Unlike conventional antioxidants [34], hydrogen does have the ability to reduce excessive oxidative stress [23], but only under conditions where the cell is experiencing abnormally high levels of oxidative stress that would be harmful and not hormetic.

One mechanism that hydrogen uses to protect against oxidative damage is by the activation of the Nrf2-Keap1 system and subsequent induction of the antioxidant response element (ARE) pathway, which leads to the production of various cytoprotective proteins like glutathione, catalase, superoxide dismutase, glutathione peroxidase, heme-1 oxygenase, etc. [5, 35, 36]. In some disease models, the benefits of hydrogen are negated by using Nrf2 gene knockouts [37, 38], Nrf2 genetic silencing using iRNA [39], or pharmacologically blocking the Nrf2 pathway [40, 41]. Importantly, hydrogen only activates the Nrf2 pathway when there is an assault (e.g. toxin, injury, etc.) [40] as opposed to constituently acting as a promoter, which could be harmful [42, 43]. The method that hydrogen activates the Nrf2 pathway remains unclear [5].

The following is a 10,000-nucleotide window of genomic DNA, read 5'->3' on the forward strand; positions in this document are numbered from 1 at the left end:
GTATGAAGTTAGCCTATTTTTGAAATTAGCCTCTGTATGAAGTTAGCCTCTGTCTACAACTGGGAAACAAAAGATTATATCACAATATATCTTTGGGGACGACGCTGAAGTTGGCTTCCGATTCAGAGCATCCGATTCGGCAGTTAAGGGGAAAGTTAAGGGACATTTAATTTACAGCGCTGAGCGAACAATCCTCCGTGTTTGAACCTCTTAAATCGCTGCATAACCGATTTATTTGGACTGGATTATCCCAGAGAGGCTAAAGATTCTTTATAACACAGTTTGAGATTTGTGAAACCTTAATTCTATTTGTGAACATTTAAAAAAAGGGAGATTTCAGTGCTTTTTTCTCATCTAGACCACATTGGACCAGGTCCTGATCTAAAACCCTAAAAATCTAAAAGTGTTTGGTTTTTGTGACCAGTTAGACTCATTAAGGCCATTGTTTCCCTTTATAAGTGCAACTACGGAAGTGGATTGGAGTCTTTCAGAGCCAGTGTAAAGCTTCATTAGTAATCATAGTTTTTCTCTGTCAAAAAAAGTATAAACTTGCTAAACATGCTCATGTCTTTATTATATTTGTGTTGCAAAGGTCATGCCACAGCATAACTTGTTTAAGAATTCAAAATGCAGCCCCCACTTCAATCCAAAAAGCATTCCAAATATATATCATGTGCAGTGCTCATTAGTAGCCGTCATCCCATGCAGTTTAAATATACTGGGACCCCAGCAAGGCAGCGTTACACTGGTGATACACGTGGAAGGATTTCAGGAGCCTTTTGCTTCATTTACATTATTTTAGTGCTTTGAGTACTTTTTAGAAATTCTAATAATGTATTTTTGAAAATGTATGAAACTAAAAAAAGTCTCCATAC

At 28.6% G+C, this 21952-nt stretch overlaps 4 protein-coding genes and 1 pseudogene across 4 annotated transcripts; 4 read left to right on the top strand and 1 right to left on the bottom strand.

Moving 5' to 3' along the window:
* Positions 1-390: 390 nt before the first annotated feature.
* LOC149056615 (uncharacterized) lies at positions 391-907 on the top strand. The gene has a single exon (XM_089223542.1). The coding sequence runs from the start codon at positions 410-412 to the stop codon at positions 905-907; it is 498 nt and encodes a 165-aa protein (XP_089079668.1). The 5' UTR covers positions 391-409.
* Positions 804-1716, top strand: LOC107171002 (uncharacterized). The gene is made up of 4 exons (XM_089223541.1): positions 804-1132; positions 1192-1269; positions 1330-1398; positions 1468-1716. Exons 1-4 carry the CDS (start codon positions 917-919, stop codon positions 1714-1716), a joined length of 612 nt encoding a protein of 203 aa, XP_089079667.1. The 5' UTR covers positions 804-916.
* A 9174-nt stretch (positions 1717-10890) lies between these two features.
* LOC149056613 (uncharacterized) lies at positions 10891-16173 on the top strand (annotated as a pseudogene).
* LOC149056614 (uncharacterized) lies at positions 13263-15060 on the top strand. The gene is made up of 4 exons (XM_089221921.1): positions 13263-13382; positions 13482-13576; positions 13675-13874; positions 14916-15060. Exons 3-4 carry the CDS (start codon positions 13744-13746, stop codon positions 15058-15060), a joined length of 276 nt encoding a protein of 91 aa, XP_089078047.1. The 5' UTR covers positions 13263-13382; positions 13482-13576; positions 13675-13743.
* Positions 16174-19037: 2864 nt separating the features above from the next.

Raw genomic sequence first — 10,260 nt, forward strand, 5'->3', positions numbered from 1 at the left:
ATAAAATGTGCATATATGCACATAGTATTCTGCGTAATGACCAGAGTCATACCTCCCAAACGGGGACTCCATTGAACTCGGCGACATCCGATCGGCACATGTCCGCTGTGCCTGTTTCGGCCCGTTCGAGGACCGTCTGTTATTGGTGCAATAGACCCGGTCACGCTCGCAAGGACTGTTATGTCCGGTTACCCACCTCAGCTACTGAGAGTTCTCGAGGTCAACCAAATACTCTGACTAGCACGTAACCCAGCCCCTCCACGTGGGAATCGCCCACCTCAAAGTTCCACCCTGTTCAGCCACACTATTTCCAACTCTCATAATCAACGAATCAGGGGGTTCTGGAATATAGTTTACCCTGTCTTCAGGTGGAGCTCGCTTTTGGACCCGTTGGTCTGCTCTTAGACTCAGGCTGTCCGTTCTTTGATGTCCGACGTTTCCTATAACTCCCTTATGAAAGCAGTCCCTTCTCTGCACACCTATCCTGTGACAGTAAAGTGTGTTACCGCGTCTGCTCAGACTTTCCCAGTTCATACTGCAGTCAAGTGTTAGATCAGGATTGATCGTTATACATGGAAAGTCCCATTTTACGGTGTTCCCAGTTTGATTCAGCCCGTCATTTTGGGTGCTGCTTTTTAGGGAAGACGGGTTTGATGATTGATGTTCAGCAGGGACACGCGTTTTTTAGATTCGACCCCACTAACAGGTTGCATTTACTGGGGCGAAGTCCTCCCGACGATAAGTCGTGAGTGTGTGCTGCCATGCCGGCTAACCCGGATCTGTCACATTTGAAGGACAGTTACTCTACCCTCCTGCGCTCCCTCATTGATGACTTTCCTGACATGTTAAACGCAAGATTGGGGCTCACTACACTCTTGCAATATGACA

Besides the potential scavenging of hydroxyl radicals and/or activation of the Nrf2 pathway, hydrogen may ameliorate oxidative stress via a cell modulating effect [5] and reduce the formation of free radicals [44], such as downregulating the NADPH oxidase system [45]. The various cell modulating effects of hydrogen are responsible for mediating the anti-inflammatory, anti-allergy, and anti-obesity effects of hydrogen. Hydrogen has been shown to downregulate pro-inflammatory cytokines (e.g. IL-1, IL-6, IL-8, etc.) [46], attenuate the activation of TNF-a [24], NF-?B [47], NFAT [30, 48], NLRP3 [49, 50], HMGB1 [51], and other inflammatory mediators [5]. Additionally, hydrogen has beneficial effects on obesity and metabolism by increasing the expression of FGF21 [52], PGC-1a [53], PPARa [53], and more. [54]. Additional 2nd messenger molecules or transcription factors affected by hydrogen include ghrelin [55], JNK-1 [45], ERK1/2 [56], PKC [57], GSK [58], TXNIP [49], STAT3 [59], ASK1 [60], MEK [61], SIRT1 [62], and many more. Over 200 biomolecules are altered by hydrogen administration including over 1000 gene expressions.